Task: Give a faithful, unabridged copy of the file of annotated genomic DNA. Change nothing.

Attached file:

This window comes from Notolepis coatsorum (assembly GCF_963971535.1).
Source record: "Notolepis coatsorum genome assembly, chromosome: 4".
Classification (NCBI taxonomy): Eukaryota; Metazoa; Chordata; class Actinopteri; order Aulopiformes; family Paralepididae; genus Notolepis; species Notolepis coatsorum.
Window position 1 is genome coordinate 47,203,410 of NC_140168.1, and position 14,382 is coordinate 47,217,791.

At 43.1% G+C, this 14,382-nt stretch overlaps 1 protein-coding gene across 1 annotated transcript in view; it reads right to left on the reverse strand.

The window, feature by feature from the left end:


This window comes from Notolepis coatsorum (assembly GCF_963971535.1).
Source record: "Notolepis coatsorum genome assembly, chromosome: 4".
Classification (NCBI taxonomy): Eukaryota; Metazoa; Chordata; class Actinopteri; order Aulopiformes; family Paralepididae; genus Notolepis; species Notolepis coatsorum.
Window position 1 is genome coordinate 47,203,410 of NC_140168.1, and position 14,382 is coordinate 47,217,791.

At 43.1% G+C, this 14,382-nt stretch overlaps 1 protein-coding gene across 1 annotated transcript in view; it reads right to left on the reverse strand.

The window, feature by feature from the left end: